How To Trade The Looming Bear Market In Tech Stocks
I have not been a fan of the technology sector for the past month and even penned a missive calling “tech leadership an illusion.” While superstars such as Google (Nasdaq: GOOGL) were soaring, the rank-and-file tech stocks were actually lagging the market.
Semiconductors have been some of the worst offenders. The benchmark PHLX Semiconductor (SOX) index actually started to fall in late May and has already sunk back to levels last seen in October.
There is an old bit of Wall Street wisdom that says to buy the strongest stocks in the strongest groups. This is based on the concept of relative strength. Research has shown that outperforming stocks tend to continue doing so. Conversely, the weakest stocks in the weakest sectors are likely to keep falling.
One especially weak stock I have identified in the weak semiconductor sector is Linear Technology (Nasdaq: LLTC), a designer and manufacturer of analog integrated circuits used in power management and signal conditioning.
An earnings miss in July sparked a high-volume gap down, with shares opening 7.2% lower the next day.
Considering the stock was already down 10% from its June high, that drop was a big deal. Of course, bottom fishers noticed the “correction-sized” decline and came in to buy what they thought were cheap shares. The stock rallied back to the pre-gap price on mostly declining volume, but then failed as shares also went ex-dividend.
Gaps, or areas on the chart where supply and demand are so out of balance that prices have to jump from one level to the next, often create future support or resistance. In this case, it was resistance — and it was strong.
In another sign of weakness, LLTC managed a small bounce on Aug. 12 — the day the broader market fell by a huge amount in the morning only to power back to a net gain on the day — but still closed down slightly. While the major indices managed a few days of gains, Linear Technology immediately moved lower again, bolstering the bears’ case.
Some chart watchers will point out that there is support in the $39 to $40 area from the October low and other turning points going back to the early part of the previous decade. However, I see it differently.
The stock is now below the bull market trendline originating at the 2008 low and running through the major correction of 2011. And the weekly chart shows a potential massive double-top over the past two years. If broken to the downside, it could lead to steep losses.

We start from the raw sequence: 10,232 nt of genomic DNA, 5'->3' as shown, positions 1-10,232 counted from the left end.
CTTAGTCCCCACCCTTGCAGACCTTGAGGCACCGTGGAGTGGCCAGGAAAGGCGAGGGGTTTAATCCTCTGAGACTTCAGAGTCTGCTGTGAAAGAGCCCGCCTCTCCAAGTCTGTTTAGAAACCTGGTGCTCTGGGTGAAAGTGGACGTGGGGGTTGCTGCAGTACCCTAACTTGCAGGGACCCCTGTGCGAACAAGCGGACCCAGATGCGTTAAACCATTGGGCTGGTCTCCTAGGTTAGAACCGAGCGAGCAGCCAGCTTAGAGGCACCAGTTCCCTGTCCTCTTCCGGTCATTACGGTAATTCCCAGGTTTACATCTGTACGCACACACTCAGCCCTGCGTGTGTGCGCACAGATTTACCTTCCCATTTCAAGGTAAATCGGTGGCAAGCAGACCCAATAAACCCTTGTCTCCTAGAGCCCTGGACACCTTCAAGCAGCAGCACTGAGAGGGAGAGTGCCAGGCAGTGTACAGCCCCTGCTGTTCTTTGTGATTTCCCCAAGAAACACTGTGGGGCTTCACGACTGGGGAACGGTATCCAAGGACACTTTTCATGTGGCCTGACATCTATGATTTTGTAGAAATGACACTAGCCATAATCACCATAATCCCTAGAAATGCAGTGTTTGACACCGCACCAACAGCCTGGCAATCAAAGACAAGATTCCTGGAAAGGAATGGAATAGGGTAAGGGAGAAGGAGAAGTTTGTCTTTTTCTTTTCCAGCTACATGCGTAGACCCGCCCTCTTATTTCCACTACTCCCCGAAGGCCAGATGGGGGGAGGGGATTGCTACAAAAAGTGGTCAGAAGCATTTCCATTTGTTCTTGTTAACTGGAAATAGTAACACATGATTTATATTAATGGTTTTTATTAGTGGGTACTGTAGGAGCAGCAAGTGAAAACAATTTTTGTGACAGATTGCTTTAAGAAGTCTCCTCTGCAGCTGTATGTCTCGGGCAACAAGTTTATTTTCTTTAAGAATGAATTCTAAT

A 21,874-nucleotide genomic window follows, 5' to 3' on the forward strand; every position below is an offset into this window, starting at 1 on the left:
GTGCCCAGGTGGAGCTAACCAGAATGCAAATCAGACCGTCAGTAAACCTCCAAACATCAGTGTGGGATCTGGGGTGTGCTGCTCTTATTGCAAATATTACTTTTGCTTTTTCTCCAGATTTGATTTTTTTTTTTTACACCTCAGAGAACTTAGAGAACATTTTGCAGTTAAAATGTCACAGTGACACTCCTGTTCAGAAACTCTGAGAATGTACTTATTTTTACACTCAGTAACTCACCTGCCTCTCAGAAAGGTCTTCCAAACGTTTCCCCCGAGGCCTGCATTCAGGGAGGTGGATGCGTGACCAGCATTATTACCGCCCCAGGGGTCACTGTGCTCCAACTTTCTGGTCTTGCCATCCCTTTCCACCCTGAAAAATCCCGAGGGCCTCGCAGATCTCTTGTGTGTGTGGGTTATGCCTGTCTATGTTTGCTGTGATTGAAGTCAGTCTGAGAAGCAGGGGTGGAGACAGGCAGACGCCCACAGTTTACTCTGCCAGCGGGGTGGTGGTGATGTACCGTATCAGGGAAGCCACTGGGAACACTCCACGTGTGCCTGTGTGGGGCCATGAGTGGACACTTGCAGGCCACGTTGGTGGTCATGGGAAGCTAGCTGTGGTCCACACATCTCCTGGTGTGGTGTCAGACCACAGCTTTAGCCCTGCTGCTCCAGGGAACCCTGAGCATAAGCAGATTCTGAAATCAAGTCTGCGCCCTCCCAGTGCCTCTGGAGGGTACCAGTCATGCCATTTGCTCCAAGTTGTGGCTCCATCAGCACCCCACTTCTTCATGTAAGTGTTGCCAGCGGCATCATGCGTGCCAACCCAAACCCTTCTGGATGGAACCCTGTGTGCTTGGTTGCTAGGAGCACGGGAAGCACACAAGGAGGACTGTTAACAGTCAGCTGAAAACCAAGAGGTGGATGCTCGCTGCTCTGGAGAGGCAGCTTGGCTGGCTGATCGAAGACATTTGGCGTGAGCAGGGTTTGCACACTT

How far could LLTC fall? The measuring technique I often use is projecting the height of the double-top pattern down from the break point. But that seems to be a bit too severe even for a bear market, at least on the initial forecast.
Another method is to use Fibonacci retracements. A serious correction is often thought to target the 61.8% retracement of a bull run. Starting at the 2008 bear market low, that would take shares down to the $31 area, 23% below the current price.
Such predictions can be flimsy, but seeing a retracement from a different starting point at that same target level creates a more compelling story. Starting at the 2011 low, the 78.6% retracement is also in the $31 area.
Of course, it is possible to put enough Fibonacci lines on a chart to make it say whatever you want. That is why I never go any deeper than 78.6%. For you math wonks, 78.6%, or 0.786, is the square root of 0.618 — the Fibonacci golden ratio.
This is a level that often acts as the point of no return. In my experience, a drop below 78.6% usually leads to a full 100% retracement.
Indeed, there is regular chart support in that area to further reinforce this bold call. And with the July-to-August rebound forming not only a test of the July gap, but also the breakdown below the 2008 trendline, there is ample reason to sell now. I also have enough confidence to use a wide stop-loss with this volatile stock.
Recommended Trade Setup:
— Sell LLTC short at the market price
— Set stop-loss at $43.50
— Set initial price target at $31 for a potential 23% gain in four months
A 23% gain in four months is certainly nothing to scoff at, but certain traders have made even bigger profits on falling stocks in a shorter amount of time:
— A 33.9% profit on Keurig Green Mountain (Nasdaq: GMCR) in 56 days
— A 40.4% profit on Yelp (NYSE: YELP) in 29 days
— A 30.4% profit on Wynn Resorts (Nasdaq: WYNN) in nine days
— A 40.5% profit on Dillard’s (NYSE: DDS) in seven days
— A 69% profit on Alibaba Group Holding (NYSE: BABA) in nine days
And each of these gains came on a significantly smaller down move in the underlying stock. Find out who is making trades like this and get the chance to try the next few trades risk free by clicking here.
This article was originally posted on ProfitableTrading.com: Tech Stock’s Correction is About to Become a Full-Blown Bear Market